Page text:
Christopher Columbus was an Italian explorer. In 1492, he set sail to find a western trade route to Asia. The king and queen of Spain paid for his voyage. Columbus sailed on the flagship Santa Maria. He also brought two other ships with him, the Niña and the Pinta.
On October 12, 1492, after more than two months at sea, a crewmember on the Pinta gave the cry that land was in sight. Columbus and his crew landed on an island in the Caribbean Sea. Columbus believed he had reached Asia. In time, people came to understand that Columbus had actually reached a continent unknown to people in Europe, Asia, and Africa. This continent was North America.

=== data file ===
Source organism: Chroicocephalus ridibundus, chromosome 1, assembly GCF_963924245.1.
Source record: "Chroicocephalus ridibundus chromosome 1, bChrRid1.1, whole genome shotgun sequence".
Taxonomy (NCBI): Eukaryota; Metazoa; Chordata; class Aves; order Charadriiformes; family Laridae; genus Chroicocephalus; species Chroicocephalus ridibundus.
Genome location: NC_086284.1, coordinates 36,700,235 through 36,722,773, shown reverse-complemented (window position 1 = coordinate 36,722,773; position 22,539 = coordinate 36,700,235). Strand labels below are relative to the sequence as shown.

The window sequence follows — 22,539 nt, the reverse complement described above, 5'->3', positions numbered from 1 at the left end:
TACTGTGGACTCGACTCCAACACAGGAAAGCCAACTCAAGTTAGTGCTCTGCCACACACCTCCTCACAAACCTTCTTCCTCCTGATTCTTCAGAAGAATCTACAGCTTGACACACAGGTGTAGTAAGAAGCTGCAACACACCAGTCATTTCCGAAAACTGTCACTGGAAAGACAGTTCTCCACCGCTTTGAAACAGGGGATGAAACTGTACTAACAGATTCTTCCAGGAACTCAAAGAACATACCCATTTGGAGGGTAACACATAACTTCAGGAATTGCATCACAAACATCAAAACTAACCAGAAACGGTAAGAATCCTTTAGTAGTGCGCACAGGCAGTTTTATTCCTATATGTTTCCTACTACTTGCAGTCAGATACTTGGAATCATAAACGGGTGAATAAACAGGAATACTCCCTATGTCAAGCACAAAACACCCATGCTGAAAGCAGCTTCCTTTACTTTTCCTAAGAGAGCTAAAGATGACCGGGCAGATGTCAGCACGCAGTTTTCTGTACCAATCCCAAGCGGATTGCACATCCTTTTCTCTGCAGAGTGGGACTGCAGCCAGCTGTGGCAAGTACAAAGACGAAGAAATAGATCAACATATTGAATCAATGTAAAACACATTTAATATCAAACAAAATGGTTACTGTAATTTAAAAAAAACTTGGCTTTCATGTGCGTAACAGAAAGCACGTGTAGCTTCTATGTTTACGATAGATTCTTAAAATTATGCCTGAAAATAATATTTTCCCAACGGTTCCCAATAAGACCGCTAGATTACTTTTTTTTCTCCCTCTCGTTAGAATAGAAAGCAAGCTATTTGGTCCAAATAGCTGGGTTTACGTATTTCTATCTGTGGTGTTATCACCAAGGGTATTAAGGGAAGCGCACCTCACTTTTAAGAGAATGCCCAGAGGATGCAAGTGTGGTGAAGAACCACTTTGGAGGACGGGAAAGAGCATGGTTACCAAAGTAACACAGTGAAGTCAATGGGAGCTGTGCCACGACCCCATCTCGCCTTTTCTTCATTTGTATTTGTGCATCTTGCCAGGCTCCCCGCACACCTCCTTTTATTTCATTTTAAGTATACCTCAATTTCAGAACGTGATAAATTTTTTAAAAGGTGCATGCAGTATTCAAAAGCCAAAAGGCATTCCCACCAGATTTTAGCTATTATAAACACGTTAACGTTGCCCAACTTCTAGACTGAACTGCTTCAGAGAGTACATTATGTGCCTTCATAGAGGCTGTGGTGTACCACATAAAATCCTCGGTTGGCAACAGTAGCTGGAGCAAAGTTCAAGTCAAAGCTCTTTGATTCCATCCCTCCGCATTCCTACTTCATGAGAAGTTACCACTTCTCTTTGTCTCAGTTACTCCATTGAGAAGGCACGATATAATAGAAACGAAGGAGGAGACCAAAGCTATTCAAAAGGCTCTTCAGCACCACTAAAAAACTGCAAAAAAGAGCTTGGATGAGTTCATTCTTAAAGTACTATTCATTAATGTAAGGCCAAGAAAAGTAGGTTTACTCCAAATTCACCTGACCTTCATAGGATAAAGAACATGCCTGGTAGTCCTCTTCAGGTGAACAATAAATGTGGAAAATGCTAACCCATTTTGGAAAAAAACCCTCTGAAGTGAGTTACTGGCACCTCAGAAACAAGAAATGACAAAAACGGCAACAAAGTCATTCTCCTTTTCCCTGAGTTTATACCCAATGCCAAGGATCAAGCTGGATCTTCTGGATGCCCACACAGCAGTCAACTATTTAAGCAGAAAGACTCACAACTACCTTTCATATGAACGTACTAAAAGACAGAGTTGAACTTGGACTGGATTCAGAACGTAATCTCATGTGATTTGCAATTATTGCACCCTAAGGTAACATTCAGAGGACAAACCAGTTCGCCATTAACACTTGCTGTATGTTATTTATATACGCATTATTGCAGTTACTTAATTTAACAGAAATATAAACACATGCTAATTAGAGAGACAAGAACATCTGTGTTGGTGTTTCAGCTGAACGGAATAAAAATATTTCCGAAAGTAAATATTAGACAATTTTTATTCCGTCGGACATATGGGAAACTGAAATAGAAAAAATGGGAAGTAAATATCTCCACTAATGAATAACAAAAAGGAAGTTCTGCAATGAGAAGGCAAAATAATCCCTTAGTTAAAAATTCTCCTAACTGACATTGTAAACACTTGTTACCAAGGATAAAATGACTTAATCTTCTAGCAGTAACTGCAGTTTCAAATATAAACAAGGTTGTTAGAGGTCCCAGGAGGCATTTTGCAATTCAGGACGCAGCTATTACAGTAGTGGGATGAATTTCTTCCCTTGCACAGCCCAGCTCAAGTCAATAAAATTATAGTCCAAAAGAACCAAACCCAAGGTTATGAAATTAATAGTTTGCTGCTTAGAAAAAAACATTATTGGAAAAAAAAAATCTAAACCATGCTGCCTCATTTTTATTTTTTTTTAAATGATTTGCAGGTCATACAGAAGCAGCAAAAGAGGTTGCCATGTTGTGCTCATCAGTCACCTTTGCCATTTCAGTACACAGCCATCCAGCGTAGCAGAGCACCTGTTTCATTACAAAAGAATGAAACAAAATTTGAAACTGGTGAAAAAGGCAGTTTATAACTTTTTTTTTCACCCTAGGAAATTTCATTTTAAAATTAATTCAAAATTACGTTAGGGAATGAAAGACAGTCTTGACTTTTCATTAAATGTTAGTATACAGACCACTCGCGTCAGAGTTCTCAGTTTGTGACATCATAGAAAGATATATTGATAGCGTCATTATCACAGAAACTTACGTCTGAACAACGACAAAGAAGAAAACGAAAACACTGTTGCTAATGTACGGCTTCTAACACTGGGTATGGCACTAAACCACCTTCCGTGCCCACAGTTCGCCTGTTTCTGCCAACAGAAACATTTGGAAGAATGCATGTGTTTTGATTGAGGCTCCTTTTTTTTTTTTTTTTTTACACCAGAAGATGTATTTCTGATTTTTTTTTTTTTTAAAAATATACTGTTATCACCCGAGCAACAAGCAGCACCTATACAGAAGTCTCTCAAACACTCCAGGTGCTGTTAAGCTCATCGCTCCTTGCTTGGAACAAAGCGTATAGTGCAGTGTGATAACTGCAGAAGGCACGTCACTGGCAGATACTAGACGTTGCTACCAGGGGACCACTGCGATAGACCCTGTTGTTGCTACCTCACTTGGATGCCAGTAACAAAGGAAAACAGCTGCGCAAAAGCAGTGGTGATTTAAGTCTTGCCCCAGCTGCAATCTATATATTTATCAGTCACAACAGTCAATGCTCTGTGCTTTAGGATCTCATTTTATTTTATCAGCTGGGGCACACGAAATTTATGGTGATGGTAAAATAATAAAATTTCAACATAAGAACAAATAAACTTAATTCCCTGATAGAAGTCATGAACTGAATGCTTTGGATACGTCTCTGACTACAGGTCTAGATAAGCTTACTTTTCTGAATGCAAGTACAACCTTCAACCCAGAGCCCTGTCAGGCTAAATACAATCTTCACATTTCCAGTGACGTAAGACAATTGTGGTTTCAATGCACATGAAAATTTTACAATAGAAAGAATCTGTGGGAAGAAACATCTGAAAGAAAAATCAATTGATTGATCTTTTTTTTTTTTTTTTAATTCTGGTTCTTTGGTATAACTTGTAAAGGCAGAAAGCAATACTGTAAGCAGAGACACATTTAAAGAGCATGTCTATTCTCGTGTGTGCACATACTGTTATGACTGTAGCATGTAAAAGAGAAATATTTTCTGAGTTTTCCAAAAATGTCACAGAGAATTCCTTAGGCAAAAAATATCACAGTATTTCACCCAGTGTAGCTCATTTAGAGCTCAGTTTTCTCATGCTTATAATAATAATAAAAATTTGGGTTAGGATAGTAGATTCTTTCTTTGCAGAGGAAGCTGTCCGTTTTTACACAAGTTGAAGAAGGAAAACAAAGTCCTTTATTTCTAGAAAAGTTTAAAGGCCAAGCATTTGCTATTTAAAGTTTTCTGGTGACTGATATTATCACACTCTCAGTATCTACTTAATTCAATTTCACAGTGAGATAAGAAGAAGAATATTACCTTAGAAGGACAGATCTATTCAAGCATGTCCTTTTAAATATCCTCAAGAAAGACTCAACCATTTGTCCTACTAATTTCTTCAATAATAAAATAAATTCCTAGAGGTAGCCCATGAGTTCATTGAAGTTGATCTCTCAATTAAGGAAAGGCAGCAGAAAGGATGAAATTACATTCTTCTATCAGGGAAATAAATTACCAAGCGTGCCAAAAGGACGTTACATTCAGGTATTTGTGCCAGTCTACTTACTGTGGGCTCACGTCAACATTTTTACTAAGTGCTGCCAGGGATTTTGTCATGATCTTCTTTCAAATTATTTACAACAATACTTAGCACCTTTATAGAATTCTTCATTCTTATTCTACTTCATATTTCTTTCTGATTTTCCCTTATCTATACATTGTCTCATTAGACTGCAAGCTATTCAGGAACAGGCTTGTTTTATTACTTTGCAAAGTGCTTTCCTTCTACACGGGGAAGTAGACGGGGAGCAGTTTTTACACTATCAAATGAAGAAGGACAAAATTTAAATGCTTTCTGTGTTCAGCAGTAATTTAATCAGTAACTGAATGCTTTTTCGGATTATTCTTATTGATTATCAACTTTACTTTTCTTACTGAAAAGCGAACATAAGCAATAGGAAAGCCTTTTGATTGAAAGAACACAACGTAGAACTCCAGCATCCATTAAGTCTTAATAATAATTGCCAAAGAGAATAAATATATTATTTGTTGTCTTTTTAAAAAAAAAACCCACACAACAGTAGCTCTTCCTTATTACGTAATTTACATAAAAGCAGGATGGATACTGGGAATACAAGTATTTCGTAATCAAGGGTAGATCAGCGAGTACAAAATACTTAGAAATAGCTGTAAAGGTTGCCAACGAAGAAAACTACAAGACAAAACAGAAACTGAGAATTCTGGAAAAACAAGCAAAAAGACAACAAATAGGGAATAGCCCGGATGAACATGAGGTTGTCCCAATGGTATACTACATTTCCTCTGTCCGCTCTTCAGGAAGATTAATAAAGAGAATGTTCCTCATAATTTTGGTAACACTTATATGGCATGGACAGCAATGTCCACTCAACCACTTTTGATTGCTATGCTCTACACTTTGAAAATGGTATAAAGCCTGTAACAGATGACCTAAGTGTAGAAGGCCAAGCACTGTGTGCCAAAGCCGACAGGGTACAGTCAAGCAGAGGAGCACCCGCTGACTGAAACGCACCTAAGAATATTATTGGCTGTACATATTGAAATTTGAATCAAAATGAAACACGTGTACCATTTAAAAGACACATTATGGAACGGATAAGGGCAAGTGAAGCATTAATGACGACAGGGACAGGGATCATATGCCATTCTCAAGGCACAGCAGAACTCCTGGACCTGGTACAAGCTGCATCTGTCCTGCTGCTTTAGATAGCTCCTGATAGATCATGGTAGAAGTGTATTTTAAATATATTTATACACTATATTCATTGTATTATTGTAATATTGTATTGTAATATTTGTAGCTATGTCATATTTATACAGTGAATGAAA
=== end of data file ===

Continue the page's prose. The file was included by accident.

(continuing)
Columbus Day began with Italian Americans who wanted to celebrate Columbus’s achievements. Italian Americans in New York City held the first Columbus Day celebration on October 12, 1866. President Franklin D. Roosevelt declared it a national holiday in 1937.
Since 1971, Columbus Day has been observed on the second Monday in October. Major cities, such as New York, Boston, and San Francisco, host large parades on Columbus Day.